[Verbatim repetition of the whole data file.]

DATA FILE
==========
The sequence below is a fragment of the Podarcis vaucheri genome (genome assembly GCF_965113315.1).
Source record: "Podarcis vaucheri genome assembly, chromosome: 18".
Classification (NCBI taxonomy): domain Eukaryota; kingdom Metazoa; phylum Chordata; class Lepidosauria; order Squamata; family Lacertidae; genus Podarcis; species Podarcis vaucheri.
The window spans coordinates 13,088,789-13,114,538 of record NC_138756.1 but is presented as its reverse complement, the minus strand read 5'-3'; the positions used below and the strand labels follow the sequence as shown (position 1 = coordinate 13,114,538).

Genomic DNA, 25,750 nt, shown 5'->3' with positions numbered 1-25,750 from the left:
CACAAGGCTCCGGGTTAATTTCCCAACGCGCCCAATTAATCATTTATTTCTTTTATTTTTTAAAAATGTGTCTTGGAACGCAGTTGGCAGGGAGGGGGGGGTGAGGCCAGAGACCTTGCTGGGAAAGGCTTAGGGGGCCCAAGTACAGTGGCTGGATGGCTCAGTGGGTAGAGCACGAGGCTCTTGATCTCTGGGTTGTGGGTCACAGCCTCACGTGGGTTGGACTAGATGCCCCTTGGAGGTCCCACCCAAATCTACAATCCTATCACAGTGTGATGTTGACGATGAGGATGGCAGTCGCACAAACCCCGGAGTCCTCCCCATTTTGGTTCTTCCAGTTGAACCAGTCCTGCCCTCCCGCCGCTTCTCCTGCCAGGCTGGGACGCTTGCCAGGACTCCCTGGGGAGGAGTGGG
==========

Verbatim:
The sequence below is a fragment of the Podarcis vaucheri genome (genome assembly GCF_965113315.1).
Source record: "Podarcis vaucheri genome assembly, chromosome: 18".
Classification (NCBI taxonomy): domain Eukaryota; kingdom Metazoa; phylum Chordata; class Lepidosauria; order Squamata; family Lacertidae; genus Podarcis; species Podarcis vaucheri.
The window spans coordinates 13,088,789-13,114,538 of record NC_138756.1 but is presented as its reverse complement, the minus strand read 5'-3'; the positions used below and the strand labels follow the sequence as shown (position 1 = coordinate 13,114,538).

Genomic DNA, 25,750 nt, shown 5'->3' with positions numbered 1-25,750 from the left:
CACAAGGCTCCGGGTTAATTTCCCAACGCGCCCAATTAATCATTTATTTCTTTTATTTTTTAAAAATGTGTCTTGGAACGCAGTTGGCAGGGAGGGGGGGGTGAGGCCAGAGACCTTGCTGGGAAAGGCTTAGGGGGCCCAAGTACAGTGGCTGGATGGCTCAGTGGGTAGAGCACGAGGCTCTTGATCTCTGGGTTGTGGGTCACAGCCTCACGTGGGTTGGACTAGATGCCCCTTGGAGGTCCCACCCAAATCTACAATCCTATCACAGTGTGATGTTGACGATGAGGATGGCAGTCGCACAAACCCCGGAGTCCTCCCCATTTTGGTTCTTCCAGTTGAACCAGTCCTGCCCTCCCGCCGCTTCTCCTGCCAGGCTGGGACGCTTGCCAGGACTCCCTGGGGAGGAGTGGG